Made in 1942, RING OF STEEL is a U.S. Army recruiting film narrated by Hollywood actor Spencer Tracy. The film was produced at the Long Island studio of the Army Signal Corps by Warner Brothers for the U.S. Office for Emergency Management.
The film uses stock footage -- much of it pastoral images of old battlefields and monuments -- coupled with Tracy's stirring voice-over narrating the story of America's military history from the perspective of the personification of the American soldier. The film starts with Lexington and Concord "Where I was born" through the First World War, listing the U.S. military's achievement and urging young men to sign up. Some of the film's imagery is deeply touching for any American, including monuments at Valley Forge where George Washington's Army suffered, to snow-covered Yorktown where a victory that changed the world was forged.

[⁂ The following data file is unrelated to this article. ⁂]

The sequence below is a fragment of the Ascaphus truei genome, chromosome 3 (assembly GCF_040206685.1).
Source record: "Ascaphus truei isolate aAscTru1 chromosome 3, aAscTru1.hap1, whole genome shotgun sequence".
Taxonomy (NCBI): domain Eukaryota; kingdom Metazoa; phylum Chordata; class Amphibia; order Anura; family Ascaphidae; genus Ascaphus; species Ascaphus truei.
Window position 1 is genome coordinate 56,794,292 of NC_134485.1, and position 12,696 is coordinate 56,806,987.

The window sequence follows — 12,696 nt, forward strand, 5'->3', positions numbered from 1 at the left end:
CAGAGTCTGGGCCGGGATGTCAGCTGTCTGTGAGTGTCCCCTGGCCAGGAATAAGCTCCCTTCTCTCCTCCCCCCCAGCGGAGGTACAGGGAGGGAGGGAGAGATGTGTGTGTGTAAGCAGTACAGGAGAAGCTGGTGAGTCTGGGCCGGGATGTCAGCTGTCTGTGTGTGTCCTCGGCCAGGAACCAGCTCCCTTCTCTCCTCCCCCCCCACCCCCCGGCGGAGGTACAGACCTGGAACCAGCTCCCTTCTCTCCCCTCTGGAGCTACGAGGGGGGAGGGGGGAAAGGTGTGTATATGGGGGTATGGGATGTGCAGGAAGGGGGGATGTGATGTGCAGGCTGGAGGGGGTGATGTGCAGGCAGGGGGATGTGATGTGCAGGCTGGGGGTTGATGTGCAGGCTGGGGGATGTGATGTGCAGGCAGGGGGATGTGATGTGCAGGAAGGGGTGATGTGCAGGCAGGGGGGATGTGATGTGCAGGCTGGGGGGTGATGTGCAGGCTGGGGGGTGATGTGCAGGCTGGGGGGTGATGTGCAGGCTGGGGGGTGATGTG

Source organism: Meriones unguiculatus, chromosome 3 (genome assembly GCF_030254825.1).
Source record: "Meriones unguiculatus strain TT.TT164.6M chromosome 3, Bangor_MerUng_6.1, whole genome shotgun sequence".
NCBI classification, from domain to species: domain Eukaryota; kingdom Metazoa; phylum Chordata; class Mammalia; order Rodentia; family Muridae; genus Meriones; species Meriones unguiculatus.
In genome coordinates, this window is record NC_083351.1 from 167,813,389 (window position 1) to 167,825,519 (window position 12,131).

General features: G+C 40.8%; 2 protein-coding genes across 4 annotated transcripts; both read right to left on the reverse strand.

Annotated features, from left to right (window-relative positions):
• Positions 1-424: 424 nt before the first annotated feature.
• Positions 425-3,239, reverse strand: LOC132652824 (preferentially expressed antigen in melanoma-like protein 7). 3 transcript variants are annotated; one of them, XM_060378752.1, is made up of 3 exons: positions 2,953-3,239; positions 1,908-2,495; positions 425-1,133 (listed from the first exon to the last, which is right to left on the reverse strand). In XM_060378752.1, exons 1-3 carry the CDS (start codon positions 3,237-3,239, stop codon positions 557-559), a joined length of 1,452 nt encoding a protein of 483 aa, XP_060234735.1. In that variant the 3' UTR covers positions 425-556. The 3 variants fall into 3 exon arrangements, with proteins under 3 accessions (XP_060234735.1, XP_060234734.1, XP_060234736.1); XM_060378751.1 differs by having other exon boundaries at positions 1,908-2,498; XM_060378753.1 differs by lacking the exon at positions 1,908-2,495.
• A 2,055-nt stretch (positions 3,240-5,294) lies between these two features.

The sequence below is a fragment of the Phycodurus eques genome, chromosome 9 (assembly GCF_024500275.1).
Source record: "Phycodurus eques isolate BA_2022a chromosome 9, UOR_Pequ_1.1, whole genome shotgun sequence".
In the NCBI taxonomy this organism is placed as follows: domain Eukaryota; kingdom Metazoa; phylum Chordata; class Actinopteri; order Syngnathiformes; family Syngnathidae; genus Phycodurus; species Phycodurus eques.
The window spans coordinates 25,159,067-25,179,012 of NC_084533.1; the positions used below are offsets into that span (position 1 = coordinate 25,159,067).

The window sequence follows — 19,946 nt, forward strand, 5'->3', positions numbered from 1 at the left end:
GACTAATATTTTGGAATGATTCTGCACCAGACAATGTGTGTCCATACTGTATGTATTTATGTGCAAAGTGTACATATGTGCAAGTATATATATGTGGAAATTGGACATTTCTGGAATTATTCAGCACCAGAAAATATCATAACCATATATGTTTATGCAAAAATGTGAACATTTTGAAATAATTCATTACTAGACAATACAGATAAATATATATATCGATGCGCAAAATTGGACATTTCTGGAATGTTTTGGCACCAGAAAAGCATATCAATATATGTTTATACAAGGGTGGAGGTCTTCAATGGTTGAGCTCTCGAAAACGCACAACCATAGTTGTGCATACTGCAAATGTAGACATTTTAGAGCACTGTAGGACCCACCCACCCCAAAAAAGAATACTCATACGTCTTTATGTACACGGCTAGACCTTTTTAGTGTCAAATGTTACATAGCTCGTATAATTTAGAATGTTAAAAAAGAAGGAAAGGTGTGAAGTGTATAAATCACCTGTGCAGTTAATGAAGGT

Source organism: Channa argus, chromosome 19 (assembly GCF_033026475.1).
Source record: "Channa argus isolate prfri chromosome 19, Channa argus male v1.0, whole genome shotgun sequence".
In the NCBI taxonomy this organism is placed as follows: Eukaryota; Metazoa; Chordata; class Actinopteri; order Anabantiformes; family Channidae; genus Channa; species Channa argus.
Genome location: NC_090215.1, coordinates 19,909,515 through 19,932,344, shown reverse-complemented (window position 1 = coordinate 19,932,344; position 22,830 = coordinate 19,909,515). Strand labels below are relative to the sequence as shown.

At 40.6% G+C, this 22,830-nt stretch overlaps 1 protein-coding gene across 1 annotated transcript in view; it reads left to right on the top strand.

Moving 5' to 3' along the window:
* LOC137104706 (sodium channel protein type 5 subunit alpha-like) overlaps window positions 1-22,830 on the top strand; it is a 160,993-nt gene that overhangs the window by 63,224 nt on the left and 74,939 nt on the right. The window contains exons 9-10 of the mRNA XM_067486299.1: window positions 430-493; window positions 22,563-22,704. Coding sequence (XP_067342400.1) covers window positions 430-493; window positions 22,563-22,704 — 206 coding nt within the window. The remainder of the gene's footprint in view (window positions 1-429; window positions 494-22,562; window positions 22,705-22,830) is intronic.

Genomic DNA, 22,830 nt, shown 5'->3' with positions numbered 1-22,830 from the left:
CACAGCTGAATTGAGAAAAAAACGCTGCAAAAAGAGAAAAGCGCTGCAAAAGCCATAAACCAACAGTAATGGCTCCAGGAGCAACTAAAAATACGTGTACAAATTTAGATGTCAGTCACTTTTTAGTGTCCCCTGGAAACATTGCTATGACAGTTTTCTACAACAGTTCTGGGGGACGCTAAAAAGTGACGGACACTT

In addition to battlefields, the film includes images of railroads at 5:00, steamships at 15:14, the Panama Canal at 5:10, and more.
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This film is part of the Periscope Film LLC archive, one of the largest historic military, transportation, and aviation stock footage collections in the USA. Entirely film backed, this material is available for licensing in 24p HD, 2k and 4k. For more information visit http://www.PeriscopeFilm.com